Second that motion
Video gaming gets more active
By John “jaQ” Andrews firstname.lastname@example.org
We all know the stereotype of the video gamer — inactive, couch-bound, perhaps a touch portly. The only parts of the body that really get a workout are the thumbs.
That all changed with Nintendo’s Wii and its motion control system. As soon as you open the box, you’re swinging those Wiimotes around and burning at least a few calories.
Nintendo’s rivals took a while to come around, but they’re finally ready to answer the motion control challenge. After years of dismissing it as a gimmick and trashing the Wii’s lackluster graphics despite its killer sales numbers, Microsoft and Sony gave in to that old axiom: if you can’t beat ‘em, join ‘em.
Sony came up with a system called Move, compatible with its Playstation 3. It consists of a motion controller, a navigation controller and a camera. It’s so clearly inspired by the Wii’s control system that it could come from an alternate universe. First, the motion controller: you hold it in your right hand, thumb buttons decorate the front and a single trigger button is on the opposite side.
The only thing really distinguishing it from a Wiimote is the giant, light-up, color-changing sphere on top. It provides some feedback to you, changing color in response to your actions in the game. It might look kind of cool, maybe like a microphone, or something. Try not to use your imagination too much.
To keep your left hand from getting bored, there’s the navigation controller, which bears a startling resemblance to the Wii’s “nunchuck” controller. It has two more triggers, a D-pad and an analog control stick to replicate the left side of the normal two-handed controller — there’s no actual motion control in this component.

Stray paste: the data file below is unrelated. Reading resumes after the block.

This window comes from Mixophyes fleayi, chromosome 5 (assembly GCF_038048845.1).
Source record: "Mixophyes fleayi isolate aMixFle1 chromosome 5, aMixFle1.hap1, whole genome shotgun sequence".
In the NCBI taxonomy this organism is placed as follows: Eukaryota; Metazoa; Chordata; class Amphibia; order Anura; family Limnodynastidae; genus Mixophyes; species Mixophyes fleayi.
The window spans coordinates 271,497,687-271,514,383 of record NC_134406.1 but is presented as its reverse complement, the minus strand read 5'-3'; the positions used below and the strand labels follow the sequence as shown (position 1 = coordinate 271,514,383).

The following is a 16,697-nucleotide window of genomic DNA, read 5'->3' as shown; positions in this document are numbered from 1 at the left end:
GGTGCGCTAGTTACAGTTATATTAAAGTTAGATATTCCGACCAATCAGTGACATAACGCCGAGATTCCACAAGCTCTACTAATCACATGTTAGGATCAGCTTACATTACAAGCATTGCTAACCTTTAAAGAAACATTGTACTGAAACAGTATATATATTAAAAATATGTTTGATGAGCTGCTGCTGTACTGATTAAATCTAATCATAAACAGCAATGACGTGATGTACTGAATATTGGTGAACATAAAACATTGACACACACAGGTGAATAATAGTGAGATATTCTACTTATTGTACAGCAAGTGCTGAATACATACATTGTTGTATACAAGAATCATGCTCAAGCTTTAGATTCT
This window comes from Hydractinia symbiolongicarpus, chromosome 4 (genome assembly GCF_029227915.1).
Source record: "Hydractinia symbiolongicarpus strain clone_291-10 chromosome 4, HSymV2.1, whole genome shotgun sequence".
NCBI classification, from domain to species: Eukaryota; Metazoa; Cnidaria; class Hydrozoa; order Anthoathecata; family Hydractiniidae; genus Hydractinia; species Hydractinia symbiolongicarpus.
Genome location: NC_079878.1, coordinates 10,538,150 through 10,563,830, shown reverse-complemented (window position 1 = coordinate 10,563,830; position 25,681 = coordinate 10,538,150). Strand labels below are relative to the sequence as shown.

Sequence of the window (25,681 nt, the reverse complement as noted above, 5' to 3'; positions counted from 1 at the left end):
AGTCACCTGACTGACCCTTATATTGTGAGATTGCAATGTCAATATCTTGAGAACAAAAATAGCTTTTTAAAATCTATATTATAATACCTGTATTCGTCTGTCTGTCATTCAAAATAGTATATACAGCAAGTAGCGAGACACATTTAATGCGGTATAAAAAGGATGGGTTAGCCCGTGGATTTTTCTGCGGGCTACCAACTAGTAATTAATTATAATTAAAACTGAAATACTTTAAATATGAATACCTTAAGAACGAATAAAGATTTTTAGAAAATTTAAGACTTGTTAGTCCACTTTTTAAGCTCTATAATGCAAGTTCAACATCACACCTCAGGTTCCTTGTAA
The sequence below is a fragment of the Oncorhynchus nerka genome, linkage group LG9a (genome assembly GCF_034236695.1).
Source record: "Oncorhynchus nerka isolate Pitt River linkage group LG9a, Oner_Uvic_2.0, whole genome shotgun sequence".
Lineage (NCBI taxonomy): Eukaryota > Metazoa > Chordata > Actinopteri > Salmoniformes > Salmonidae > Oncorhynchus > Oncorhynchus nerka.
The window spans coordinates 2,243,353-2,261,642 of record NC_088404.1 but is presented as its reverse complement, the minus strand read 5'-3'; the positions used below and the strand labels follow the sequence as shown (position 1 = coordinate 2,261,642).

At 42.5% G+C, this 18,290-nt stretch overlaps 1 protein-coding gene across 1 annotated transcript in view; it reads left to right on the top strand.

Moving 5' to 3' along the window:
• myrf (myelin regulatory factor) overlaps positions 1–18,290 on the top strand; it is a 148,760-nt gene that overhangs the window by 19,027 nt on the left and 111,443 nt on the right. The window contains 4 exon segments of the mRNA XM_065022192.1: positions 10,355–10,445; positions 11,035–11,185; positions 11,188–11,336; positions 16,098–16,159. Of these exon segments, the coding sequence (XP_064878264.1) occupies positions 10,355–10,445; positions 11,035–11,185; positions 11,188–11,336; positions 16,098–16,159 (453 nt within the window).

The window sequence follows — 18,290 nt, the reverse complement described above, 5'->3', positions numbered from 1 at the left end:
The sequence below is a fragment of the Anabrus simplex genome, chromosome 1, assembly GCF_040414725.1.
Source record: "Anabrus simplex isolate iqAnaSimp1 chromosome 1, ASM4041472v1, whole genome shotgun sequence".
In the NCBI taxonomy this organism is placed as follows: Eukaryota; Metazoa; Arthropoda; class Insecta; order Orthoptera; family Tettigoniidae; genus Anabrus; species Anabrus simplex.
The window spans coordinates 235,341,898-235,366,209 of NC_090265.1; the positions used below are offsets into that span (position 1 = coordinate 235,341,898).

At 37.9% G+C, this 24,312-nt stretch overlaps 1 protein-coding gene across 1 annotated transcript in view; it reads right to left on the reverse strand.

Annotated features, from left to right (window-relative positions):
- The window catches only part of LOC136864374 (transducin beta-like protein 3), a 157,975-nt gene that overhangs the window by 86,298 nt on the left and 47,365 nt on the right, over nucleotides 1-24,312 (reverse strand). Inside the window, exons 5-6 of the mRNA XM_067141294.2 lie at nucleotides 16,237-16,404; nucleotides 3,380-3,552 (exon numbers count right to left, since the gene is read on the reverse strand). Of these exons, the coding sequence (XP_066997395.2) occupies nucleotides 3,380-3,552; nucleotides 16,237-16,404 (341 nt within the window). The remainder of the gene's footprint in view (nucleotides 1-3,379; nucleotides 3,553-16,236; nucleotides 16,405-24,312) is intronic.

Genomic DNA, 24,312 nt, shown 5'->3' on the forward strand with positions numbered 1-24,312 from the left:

The final piece is the Playstation Eye, a camera and microphone evolved from the old Playstation EyeToy. The really awesome part is that the Eye is absolutely required to use the motion controller, since it tracks the glowy sphere ball thing. So there’s that.
Microsoft’s offering is Kinect for the Xbox 360. At first glance, it appears to be just a camera, but it also includes a microphone and infrared depth sensor for precise detection of every move you make. It was known even beyond the company’s walls as the code name “Project Natal.” It can track up to six people at once and is even motorized to follow players. You don’t need to hold a controller — everything from navigating menus to manipulating a game’s characters is done with your whole body.
The bad news for both of these motion control systems is that they cost money on top of the console’s price. Kinect will set you back $150, while the Move controllers add up to about $110. Both come out in the fall.